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Where Prince Arthur is Buried

Traveling from Bath to Broadway we were on the lookout for something to stop and see. We had several possibilities but we finally decided that Gloucester Cathedral would be our stop. Driving into Gloucester was quite easy, getting out not so easy but that is another story. We found a pay and display lot within an easy walk of the Cathedral. This is a very scenic part of Gloucester with old Tudor buildings so the walk was interesting.

Gloucester Cathedral is about 1000 years old. For three hundred years before the cathedral there was a place of worship on this site. There was also a convent for noble and royal women. Originally the cathedral was a Benedictine Abbey but after Henry VIII dissolved the abbey it became a Cathedral. What saved it from destruction was the fact that one of his ancestors Edward II is buried here.

When we walked into the cathedral a tour was schedule in just a few minutes. We were very lucky to have a personal tour with Joan. She took us on a walk through time. We compared the Norman parts of the building with the later additions. The original roof would have been wooden but that was lost to a fire in the 1200’s. There are other signs of the fire, the limestone on some of the pillars have been turned red.

On the north side of the church there are some remnants of old glass. One of the widows shows Henry III being crowned; he was crowned here at Gloucester. We walked around the ambulatory and enjoyed some of the newer additions to the Cathedral. The south Chapel has some amazing blue glass that tells the story of doubting Thomas. This is where Morning Prayer is celebrated every day.

The Mary Chapel contains the ancient baptismal font and is where modern day parents bring their children to be baptized. This font is dated from 1140 and though not original to the cathedral is it of the correct age. I was disappointed that the tomb of Edward was hidden by scaffolding; okay I climbed behind some chairs and stretched so that I could take a photo of the effigy. I didn’t really have to do this, I have been here before and seen it but what the heck I need a new photo.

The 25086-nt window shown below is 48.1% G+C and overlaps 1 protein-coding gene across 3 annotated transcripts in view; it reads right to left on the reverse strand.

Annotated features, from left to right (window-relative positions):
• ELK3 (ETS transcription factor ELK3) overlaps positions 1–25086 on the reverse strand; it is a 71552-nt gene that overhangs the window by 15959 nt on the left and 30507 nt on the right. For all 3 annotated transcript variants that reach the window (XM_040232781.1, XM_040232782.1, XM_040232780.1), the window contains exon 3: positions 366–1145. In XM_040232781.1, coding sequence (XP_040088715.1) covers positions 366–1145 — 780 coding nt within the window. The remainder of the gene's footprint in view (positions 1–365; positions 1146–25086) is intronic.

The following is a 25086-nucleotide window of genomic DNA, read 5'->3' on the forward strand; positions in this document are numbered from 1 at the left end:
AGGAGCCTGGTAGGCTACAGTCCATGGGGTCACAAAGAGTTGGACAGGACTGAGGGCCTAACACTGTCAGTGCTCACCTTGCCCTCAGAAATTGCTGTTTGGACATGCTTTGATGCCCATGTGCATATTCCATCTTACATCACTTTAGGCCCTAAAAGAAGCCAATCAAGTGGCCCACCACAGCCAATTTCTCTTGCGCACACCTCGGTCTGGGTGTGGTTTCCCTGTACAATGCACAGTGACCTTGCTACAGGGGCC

The eastern part of the cathedral is done in the perpendicular style and you can see the buttress incorporated into the wall. Edward II is the one who had the eastern part redone. Gloucester Cathedral has some really unusual things. It has flying arches, these are whimsy and it is highly unusual to have the vault spring from the flying arch. The second largest medieval window in England is located here, only York has a larger window. One of the monuments in the church is to Duke Robert, the son of William the Conqueror. It is carved from Irish bog oak.

We spent about an hour and a half touring the Cathedral and then walking out into the cloisters. We could have spent longer and Joan certainly would have taken longer with us but we only had 2 hours on the car and we needed to stop at the coffee shop and have a bit of lunch.

The coffee shop offers soup and sandwiches as well as sweets and of course tea and coffee. I had a bowl of mushroom soup and a cup of tea and it gave me the strength I needed to have a go at the gift shop. Al and Joe went back to get the car while Cubby and I did a little shopping. This is a very nice gift shop.